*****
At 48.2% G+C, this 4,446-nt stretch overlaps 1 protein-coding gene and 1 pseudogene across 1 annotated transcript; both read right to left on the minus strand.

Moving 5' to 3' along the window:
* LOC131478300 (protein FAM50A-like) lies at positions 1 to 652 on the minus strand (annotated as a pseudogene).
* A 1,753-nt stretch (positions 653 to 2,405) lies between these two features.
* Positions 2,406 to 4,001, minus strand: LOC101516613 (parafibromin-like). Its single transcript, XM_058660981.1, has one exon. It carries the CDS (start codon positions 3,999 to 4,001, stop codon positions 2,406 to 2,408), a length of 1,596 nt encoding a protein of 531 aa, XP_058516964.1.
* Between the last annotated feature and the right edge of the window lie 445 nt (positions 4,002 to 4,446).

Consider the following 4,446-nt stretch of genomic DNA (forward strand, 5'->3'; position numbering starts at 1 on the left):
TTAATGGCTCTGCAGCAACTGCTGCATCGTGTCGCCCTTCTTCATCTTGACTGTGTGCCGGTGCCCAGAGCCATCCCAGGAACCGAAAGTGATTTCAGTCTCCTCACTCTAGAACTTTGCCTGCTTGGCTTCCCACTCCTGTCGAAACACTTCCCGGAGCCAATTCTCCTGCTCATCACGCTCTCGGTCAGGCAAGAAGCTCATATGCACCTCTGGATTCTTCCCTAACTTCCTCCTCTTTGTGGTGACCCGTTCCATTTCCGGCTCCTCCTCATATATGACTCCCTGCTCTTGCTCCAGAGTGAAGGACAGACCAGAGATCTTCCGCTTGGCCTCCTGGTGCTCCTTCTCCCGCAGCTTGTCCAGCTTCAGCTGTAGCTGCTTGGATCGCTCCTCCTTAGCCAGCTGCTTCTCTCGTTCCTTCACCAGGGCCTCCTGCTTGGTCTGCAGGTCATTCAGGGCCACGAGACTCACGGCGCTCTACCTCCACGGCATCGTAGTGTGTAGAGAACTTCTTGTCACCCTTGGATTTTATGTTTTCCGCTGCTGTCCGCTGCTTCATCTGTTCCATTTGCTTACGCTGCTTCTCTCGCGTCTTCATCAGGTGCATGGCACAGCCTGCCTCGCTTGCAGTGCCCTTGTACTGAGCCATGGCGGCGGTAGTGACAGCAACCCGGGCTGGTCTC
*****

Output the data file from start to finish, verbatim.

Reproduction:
At 48.2% G+C, this 4,446-nt stretch overlaps 1 protein-coding gene and 1 pseudogene across 1 annotated transcript; both read right to left on the minus strand.

Moving 5' to 3' along the window:
* LOC131478300 (protein FAM50A-like) lies at positions 1 to 652 on the minus strand (annotated as a pseudogene).
* A 1,753-nt stretch (positions 653 to 2,405) lies between these two features.
* Positions 2,406 to 4,001, minus strand: LOC101516613 (parafibromin-like). Its single transcript, XM_058660981.1, has one exon. It carries the CDS (start codon positions 3,999 to 4,001, stop codon positions 2,406 to 2,408), a length of 1,596 nt encoding a protein of 531 aa, XP_058516964.1.
* Between the last annotated feature and the right edge of the window lie 445 nt (positions 4,002 to 4,446).

Consider the following 4,446-nt stretch of genomic DNA (forward strand, 5'->3'; position numbering starts at 1 on the left):
TTAATGGCTCTGCAGCAACTGCTGCATCGTGTCGCCCTTCTTCATCTTGACTGTGTGCCGGTGCCCAGAGCCATCCCAGGAACCGAAAGTGATTTCAGTCTCCTCACTCTAGAACTTTGCCTGCTTGGCTTCCCACTCCTGTCGAAACACTTCCCGGAGCCAATTCTCCTGCTCATCACGCTCTCGGTCAGGCAAGAAGCTCATATGCACCTCTGGATTCTTCCCTAACTTCCTCCTCTTTGTGGTGACCCGTTCCATTTCCGGCTCCTCCTCATATATGACTCCCTGCTCTTGCTCCAGAGTGAAGGACAGACCAGAGATCTTCCGCTTGGCCTCCTGGTGCTCCTTCTCCCGCAGCTTGTCCAGCTTCAGCTGTAGCTGCTTGGATCGCTCCTCCTTAGCCAGCTGCTTCTCTCGTTCCTTCACCAGGGCCTCCTGCTTGGTCTGCAGGTCATTCAGGGCCACGAGACTCACGGCGCTCTACCTCCACGGCATCGTAGTGTGTAGAGAACTTCTTGTCACCCTTGGATTTTATGTTTTCCGCTGCTGTCCGCTGCTTCATCTGTTCCATTTGCTTACGCTGCTTCTCTCGCGTCTTCATCAGGTGCATGGCACAGCCTGCCTCGCTTGCAGTGCCCTTGTACTGAGCCATGGCGGCGGTAGTGACAGCAACCCGGGCTGGTCTC